Over the past years, I have been participating in Tet preparations. The first year was learning to pack banh chung, second year visiting a peach garden and learning how to graft peaches, last year I visited Kim Lien pagoda and performed the carp release ceremony.
I really love the time before and during Tet in Vietnam.
What is your favorite dish and favorite activities during Tet?
My favorite dish remains Banh Chung. I absolutely love it. It’s very filling, very rich. I really love the flavor, it’s my favorite dish. I think my favorite activities are twofold. One, I really enjoy visiting the temples. I always love visiting the temples here in Hanoi at the time of Tet. There are many beautiful ones. I also really enjoy meeting with friends. I know our Vietnamese friends always put a lot of thought into who’s the first visitor of the New Year, so it’s always special to me to be able to see friends at the time of Tet celebration.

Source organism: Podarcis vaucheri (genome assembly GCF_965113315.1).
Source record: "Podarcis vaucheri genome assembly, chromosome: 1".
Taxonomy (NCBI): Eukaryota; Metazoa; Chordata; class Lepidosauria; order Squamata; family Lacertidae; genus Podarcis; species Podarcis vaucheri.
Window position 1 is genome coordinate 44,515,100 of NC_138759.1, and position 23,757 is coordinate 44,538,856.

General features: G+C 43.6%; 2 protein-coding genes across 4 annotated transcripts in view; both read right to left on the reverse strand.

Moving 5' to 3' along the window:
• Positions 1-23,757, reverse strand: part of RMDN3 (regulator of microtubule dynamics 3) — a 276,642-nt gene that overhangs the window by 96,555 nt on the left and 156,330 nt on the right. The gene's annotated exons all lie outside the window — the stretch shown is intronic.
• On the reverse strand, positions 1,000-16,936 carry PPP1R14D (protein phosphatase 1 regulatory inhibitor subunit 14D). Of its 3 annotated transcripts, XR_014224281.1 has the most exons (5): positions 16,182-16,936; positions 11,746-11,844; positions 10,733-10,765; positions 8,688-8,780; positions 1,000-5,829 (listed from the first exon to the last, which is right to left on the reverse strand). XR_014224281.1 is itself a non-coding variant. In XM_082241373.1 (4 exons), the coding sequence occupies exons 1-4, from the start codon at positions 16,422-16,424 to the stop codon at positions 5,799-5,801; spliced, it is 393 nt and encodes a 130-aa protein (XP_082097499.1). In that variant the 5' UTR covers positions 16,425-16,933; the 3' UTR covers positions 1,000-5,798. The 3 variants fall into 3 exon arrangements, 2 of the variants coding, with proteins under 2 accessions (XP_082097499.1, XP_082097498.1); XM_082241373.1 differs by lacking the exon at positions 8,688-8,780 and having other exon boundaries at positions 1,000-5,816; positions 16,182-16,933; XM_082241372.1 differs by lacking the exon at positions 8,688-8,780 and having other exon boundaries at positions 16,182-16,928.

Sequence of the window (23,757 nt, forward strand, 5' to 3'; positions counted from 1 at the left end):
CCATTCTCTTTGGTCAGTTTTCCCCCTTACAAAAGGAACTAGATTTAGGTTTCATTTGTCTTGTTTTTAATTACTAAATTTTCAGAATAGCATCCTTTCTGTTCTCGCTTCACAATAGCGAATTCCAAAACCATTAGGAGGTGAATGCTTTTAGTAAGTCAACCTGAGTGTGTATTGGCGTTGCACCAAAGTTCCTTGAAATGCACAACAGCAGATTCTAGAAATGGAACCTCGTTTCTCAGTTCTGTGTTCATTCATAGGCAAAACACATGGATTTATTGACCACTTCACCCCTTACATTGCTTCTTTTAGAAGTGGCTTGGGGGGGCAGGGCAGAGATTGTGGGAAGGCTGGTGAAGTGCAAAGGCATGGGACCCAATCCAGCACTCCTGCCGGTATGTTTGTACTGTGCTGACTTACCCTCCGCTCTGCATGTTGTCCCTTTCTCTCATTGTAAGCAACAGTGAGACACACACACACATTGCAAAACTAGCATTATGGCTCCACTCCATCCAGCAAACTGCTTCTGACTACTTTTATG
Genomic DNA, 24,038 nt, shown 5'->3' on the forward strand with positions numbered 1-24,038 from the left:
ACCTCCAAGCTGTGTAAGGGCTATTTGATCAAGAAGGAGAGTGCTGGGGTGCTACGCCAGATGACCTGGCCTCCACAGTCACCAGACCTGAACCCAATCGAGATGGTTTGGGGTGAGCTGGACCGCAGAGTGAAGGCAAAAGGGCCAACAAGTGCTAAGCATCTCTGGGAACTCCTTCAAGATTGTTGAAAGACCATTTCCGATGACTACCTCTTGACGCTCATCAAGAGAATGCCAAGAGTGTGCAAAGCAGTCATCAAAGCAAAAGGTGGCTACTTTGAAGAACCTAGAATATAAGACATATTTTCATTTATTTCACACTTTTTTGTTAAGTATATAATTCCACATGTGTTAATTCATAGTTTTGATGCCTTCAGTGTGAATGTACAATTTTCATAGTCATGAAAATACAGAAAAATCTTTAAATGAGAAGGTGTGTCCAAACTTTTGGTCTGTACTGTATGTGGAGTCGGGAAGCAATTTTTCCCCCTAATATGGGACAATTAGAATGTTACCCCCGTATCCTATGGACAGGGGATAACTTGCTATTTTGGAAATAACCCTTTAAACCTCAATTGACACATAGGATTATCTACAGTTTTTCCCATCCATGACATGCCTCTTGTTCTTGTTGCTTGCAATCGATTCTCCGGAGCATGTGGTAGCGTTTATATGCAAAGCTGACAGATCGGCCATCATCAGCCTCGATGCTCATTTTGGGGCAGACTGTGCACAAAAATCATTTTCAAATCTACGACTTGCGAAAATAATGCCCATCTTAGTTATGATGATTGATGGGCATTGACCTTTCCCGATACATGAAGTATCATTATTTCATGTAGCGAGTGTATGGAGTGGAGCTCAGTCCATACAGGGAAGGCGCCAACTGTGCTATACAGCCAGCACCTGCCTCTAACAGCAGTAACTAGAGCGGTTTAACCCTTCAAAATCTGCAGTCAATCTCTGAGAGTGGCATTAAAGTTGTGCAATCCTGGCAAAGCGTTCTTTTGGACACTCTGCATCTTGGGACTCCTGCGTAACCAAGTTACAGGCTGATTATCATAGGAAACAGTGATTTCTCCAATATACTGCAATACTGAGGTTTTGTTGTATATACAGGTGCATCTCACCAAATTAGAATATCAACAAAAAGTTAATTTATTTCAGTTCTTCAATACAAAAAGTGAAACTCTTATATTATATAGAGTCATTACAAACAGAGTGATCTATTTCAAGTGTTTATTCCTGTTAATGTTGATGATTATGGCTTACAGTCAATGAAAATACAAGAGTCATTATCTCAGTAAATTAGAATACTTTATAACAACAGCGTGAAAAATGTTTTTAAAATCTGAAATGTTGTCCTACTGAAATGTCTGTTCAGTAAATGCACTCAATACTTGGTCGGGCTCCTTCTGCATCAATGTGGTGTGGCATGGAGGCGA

What is your plan for this Tet?
I don’t know yet is the honest truth. This Tet I will be here by myself, my family’s not here. They’ve already gone back to the United States so to be honest with you I haven’t made any plans yet. But what I most look forward to is the time to take a bit of time off, maybe relax, reflect, recharge and to spend time with both the Vietnamese and American and other foreign friends here in Hanoi, although I don’t know how much longer I’ll be in Vietnam.
This could be my last Tet in Vietnam since I’ve already been here for 3 years so I think this one will be particularly special. For the previous Tet holidays my family also traveled in Vietnam, but I think since I’m here by myself I’ll probably stay in Hanoi and spend time with friends.
US Ambassador to Vietnam Daniel J. Kritenbrink. Photo: Pham Hai